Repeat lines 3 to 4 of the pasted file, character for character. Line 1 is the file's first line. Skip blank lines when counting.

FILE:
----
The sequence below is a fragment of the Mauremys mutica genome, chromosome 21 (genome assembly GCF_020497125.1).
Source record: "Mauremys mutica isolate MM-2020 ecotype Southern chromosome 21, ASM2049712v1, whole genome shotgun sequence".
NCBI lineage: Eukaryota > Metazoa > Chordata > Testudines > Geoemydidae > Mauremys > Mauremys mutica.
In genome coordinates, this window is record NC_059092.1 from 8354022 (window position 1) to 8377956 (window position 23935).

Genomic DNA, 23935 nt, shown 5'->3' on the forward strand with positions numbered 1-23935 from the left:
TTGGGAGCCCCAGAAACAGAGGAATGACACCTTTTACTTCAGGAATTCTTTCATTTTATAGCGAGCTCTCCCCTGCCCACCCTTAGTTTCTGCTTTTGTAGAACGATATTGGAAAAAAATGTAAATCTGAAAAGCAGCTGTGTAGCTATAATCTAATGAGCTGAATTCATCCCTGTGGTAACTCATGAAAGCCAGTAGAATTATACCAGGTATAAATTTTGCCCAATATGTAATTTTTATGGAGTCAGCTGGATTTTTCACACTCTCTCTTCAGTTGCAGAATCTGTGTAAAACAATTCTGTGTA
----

NCBI lineage: Eukaryota > Metazoa > Chordata > Testudines > Geoemydidae > Mauremys > Mauremys mutica.
In genome coordinates, this window is record NC_059092.1 from 8354022 (window position 1) to 8377956 (window position 23935).